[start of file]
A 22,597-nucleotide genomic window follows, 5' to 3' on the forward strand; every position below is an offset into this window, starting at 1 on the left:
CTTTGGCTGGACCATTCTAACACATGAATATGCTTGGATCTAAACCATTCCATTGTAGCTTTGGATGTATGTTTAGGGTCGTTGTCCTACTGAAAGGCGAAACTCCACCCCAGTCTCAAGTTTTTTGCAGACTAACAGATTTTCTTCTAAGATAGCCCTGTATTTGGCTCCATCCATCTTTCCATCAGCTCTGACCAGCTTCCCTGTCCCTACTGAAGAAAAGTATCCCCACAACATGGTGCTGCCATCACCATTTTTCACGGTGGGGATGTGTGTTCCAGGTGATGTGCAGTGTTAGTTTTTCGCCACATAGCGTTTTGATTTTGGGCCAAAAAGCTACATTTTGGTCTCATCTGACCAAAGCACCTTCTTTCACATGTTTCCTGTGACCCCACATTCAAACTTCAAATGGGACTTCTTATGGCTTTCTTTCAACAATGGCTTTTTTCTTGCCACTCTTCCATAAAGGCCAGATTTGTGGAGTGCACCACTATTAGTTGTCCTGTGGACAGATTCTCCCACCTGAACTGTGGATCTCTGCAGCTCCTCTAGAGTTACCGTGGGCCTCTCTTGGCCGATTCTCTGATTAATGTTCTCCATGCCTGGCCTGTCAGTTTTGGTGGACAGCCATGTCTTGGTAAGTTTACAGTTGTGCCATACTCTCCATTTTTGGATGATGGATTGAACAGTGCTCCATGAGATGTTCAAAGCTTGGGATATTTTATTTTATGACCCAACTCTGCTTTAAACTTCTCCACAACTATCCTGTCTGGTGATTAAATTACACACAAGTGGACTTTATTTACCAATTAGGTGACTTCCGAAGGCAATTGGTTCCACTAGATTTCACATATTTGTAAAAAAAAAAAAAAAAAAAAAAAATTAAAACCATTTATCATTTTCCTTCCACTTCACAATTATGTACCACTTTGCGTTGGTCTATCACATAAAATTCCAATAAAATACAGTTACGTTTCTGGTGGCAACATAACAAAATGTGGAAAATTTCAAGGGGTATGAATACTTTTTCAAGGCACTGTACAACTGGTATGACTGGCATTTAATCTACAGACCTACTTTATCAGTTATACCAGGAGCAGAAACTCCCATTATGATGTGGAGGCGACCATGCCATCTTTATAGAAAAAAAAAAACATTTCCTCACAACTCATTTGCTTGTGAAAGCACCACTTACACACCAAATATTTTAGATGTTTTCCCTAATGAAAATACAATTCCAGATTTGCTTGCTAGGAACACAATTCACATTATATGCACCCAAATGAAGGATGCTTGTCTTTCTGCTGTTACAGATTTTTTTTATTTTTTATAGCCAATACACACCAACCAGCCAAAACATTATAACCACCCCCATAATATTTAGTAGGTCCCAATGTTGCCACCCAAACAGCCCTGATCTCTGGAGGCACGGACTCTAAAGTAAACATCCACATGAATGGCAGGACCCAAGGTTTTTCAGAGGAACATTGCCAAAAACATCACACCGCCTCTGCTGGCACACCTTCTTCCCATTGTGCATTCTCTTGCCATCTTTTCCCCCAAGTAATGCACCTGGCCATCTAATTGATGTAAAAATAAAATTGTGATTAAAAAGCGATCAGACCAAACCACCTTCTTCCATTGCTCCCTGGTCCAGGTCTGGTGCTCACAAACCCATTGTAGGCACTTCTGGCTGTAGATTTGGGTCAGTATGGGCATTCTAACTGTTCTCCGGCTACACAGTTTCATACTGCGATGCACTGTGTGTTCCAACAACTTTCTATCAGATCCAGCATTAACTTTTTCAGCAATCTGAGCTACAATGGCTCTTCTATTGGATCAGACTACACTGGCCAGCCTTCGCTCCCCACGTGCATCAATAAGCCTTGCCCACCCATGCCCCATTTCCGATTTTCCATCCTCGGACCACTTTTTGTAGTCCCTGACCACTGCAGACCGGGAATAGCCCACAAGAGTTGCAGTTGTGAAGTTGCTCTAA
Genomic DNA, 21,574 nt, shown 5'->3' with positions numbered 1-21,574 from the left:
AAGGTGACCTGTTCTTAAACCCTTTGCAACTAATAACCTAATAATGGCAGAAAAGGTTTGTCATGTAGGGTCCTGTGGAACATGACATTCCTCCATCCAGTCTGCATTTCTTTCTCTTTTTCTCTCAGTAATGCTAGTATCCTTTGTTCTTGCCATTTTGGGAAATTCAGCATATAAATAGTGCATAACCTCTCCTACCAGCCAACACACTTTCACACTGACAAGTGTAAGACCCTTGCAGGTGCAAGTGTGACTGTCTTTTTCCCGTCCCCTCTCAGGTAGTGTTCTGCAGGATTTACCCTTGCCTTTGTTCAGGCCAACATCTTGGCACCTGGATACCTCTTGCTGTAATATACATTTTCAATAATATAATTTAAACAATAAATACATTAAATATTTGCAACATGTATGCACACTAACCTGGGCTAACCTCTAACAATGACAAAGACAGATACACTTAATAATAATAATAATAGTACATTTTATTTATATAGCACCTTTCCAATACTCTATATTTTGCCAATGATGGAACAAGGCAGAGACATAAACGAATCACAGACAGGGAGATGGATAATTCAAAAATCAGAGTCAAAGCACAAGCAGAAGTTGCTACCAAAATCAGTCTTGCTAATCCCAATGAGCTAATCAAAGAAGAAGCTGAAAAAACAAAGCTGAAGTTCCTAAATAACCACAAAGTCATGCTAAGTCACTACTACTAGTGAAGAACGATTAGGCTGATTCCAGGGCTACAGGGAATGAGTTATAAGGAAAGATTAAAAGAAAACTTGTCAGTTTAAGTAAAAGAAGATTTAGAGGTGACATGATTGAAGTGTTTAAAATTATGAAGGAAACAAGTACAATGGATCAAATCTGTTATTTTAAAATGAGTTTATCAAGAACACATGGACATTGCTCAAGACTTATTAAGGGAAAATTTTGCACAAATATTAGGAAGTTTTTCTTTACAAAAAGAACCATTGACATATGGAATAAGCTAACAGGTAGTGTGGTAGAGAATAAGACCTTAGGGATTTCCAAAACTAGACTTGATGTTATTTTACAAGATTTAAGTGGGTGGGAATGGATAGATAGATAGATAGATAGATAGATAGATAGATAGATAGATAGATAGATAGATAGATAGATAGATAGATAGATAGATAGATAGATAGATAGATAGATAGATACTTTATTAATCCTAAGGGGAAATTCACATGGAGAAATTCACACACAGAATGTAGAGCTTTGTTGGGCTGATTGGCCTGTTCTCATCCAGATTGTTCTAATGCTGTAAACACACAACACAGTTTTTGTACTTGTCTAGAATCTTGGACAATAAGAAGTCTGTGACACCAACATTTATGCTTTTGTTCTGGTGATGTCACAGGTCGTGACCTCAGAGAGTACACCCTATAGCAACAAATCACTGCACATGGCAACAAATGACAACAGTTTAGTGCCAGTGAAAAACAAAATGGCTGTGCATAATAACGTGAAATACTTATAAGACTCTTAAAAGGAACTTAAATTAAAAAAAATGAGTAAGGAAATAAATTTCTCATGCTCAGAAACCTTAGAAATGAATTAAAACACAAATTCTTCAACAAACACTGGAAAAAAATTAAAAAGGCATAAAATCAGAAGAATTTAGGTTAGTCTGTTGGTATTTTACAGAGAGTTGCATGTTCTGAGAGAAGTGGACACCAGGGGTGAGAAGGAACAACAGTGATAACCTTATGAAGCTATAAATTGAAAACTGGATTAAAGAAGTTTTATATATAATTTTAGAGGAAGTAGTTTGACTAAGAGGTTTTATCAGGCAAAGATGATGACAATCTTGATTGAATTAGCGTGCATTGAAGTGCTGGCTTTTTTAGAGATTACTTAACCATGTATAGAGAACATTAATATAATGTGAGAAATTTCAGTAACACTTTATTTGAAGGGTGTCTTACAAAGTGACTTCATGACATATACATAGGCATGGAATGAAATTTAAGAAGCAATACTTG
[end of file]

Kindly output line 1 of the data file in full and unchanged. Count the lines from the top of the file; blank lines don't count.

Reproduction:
A 22,597-nucleotide genomic window follows, 5' to 3' on the forward strand; every position below is an offset into this window, starting at 1 on the left: